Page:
When you buy a new home preconstruction, the builder requires you to provide proof of pre-approval, but this is much different than applying for a mortgage.
With most banks, getting a pre-approval is as easy as filling out a form with your salary, and a credit check will likely be conducted. It’s important to be honest through this process because you don’t want to end up in a situation where you’ve put a down payment on a home that you don’t actually qualify for.
So, if you’re a first-time buyer who’s purchased preconstruction, you likely have never gone through the process of applying for a mortgage. Here are a few things you can expect:
Lots of paperwork
Your pre-approval was easy, so how hard could applying for a mortgage be? Expect a few extensive forms to fill out, and be ready to provide information about your bank accounts, savings, investments, debt, lines of credit - basically your entire financial situation. You’ll also be asked to provide a couple recent pay stubs, your latest Notice of Assessment, and perhaps a letter from your employer.
If you’re self-employed, as many younger buyers are these days, this process is even more extensive. Be prepared to provide your T1 generals for the last couple years, as well as your NOAs. The lender may even want to see your business financials for the last two years to ensure your source of income is steady and reliable.
Dealing with the CRA
You should probably have your T1s and NOAs on file, but not everyone is this organized. If you don’t have these things on hand, be prepared to be on hold with the Canada Revenue Agency. Fortunately, the CRA’s online platform has improved quite a bit over the last few years. The easiest thing to do is to sign up for My Account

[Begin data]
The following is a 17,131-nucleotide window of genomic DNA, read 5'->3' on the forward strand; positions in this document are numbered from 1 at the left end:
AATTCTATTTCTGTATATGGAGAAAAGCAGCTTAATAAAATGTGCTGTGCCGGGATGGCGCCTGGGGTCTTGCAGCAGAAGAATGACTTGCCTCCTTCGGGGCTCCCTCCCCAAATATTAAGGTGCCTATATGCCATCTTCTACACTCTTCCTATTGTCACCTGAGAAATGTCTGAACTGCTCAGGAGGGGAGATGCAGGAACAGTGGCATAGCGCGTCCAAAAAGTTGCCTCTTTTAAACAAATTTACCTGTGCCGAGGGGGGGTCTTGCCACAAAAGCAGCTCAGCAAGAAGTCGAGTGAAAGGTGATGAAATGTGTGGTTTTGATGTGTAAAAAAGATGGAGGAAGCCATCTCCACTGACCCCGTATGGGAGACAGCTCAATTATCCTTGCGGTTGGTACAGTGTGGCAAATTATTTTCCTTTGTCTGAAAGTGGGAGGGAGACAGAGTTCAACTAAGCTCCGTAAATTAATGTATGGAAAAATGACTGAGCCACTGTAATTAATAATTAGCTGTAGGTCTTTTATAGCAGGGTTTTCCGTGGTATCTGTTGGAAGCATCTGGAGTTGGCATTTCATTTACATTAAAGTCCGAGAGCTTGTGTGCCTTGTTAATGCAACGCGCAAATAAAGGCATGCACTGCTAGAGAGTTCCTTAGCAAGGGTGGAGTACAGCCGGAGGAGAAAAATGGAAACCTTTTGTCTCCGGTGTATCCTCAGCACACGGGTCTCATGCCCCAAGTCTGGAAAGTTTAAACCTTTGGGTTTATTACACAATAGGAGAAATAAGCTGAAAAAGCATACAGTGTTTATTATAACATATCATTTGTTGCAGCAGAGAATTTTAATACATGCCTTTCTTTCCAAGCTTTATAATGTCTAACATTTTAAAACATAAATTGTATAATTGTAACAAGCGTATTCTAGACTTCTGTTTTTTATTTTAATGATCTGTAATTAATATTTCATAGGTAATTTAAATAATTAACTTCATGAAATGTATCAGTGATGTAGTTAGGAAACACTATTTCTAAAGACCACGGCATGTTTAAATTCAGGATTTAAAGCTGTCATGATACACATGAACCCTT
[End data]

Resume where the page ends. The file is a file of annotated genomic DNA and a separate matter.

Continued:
. This allows you to view and download recent NOAs and other past tax forms.
Keep in mind that there is still some snail mail involved in the My Account sign-up process. When you register, the CRA will mail you an access code, which will allow you to sign-in using a registered partner (mostly major banks and credit unions). It can take 5-10 business days to receive the access code, but once you have it, you can sign in and easily download all the tax forms your lender requests.
Negotiating with a bank or any other lender may sound intimidating because you’re the one asking for a loan, but the fact is, they want your business and will compete to get it. Make sure you shop around for the best mortgage options that fit with your financial goals and strategies, and make sure you print these options out and even get the mortgage specialists you’re working with to initial or sign it.
It may take a few meetings of going back and forth between two or three lenders, but it will be worth it when you have your mortgage set up in a way that suits your lifestyle.
All the options
There’s a fixed rate mortgage, variable rate, convertible fixed rate, open fixed rate, 3-year terms, 5-year terms, 10-year terms, annual percentage rates, HELOCs, - it can be overwhelming. Make sure you ask the mortgage specialist all the questions you have so you know which options make sense for you.
A good place to start is having an idea of how much you can comfortably afford a month to put towards your mortgage payments. If you express this to your lender, they should be able to help guide you in the right direction.
We hope these tips somewhat help prepare you for the daunting task of applying for a mortgage for the first time!